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The Intelligencer

Court overturns redistricting
By Melissa Milewski
April 9, 2002

A federal court ruled Monday that the Republican-backed plan adopted by the state Legislature for remapping the state into 19 congressional districts is unconstitutional.

In a 2-1 vote, the three-judge U.S. District Court panel ruled that the redistricting plan's difference of 19 persons between the populations of the largest and the smallest of the new congressional districts violated the "one man, one vote" principle.

However, in a dissent, U.S. District Judge William H. Yohn Jr. said the 19-person deviation was justified by a legitimate objective of avoiding splitting voter precincts among districts.

The court stopped short of revising the state's redistricting plan itself, instead setting a three-week deadline for the Legislature to submit another plan. That deadline is April 29, less than a month before the May 21 primary.

The plan had been expected to give Republicans a 14-5 edge in Pennsylvania's congressional delegation, compared to the 11-10 majority the party now holds.

Republicans called the distinction made by the court "unrealistically fine" in a state with a population of 12.3 million people and said they would probably appeal the ruling or seek a stay from the U.S. Supreme Court.

The issue of deviation was the sole remaining challenge left for Democrats, who filed suit against the plan.

The judges said the population deviations could have been avoided. The federal court also noted that the person who created the map testified that the Republican leadership advised him to stop manipulating the numbers of people in each district once he reached a difference of 19.

Frank Custer, spokesman for Congressman Joe Hoeffel, a Democrat who represents the 13th District, which includes most of Montgomery County, said the decision was a vindication of the Democrats' legal argument. Custer said Hoeffel could not be reached for comment.

"Now, it's up to the Legislature to adopt a real map," Custer said. "One that doesn't pit incumbents against each other."

The redistricting plan had Hoeffel facing off against longtime Philadelphia Congressman Robert Borski, a Democrat, in the May 21 primary. Borski announced in March that he would retire after his term rather than run against Hoeffel. He has served in the position since 1983.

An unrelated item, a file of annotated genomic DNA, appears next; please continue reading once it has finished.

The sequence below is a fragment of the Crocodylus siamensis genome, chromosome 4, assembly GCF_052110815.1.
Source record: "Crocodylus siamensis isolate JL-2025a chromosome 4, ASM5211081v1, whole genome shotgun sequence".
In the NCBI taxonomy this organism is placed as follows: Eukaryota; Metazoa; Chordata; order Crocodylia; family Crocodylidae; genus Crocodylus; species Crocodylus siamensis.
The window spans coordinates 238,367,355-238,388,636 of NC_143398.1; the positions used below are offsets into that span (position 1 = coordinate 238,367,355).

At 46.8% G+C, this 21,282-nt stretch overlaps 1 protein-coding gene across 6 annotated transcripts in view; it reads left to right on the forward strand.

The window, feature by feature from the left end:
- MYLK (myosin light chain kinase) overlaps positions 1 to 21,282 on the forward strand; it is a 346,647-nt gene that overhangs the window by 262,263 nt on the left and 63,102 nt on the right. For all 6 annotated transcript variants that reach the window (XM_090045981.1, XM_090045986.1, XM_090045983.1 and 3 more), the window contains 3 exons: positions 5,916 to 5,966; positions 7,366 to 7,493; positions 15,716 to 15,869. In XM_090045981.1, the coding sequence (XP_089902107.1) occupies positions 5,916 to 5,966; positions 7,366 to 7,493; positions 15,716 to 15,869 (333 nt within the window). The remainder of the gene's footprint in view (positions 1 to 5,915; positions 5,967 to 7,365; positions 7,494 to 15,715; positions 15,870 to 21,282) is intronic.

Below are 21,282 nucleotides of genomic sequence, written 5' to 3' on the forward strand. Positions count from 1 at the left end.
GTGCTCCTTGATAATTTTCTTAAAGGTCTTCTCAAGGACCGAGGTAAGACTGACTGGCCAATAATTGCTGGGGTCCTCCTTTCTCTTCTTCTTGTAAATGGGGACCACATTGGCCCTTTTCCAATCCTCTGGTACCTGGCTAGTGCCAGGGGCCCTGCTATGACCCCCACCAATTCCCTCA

Borski, who is out of the country, issued a statement about the decision.

"The General Assembly should now work with the Democrats in a fair, bipartisan manner to produce a map that is constitutional and reflects the interests of the citizens of the commonwealth," the statement said. "It is time to put an end to gerrymandering and enact a new map that reflects the values of Pennsylvanians and preserves the prestige of our delegation in Congress."

Republican Congressman Jim Greenwood, who represents the 8th District, which includes Bucks County and a small part of Eastern Montgomery County, called the court's decision "odd." He said it was "surprising that the court decided 19 to be too significant a number."

Legislators, said Greenwood, "are all just hopeful that the minuscule issue can be resolved quickly with a little tweaking of the map."

The redistricting plan also pitted two other Democratic incumbents and one Republican incumbent and one Democratic incumbent running against each other in the primary. However, no Republican incumbents would have faced off against each other under the new map.

The decision also injects an element of uncertainty into the primary. Republicans said one scenario they were considering would call for postponement of all or part of the primary until September while the matter is appealed.

At least one other state, North Carolina, has called off its May primary elections after a court ruled that newly drawn legislative districts were unconstitutional.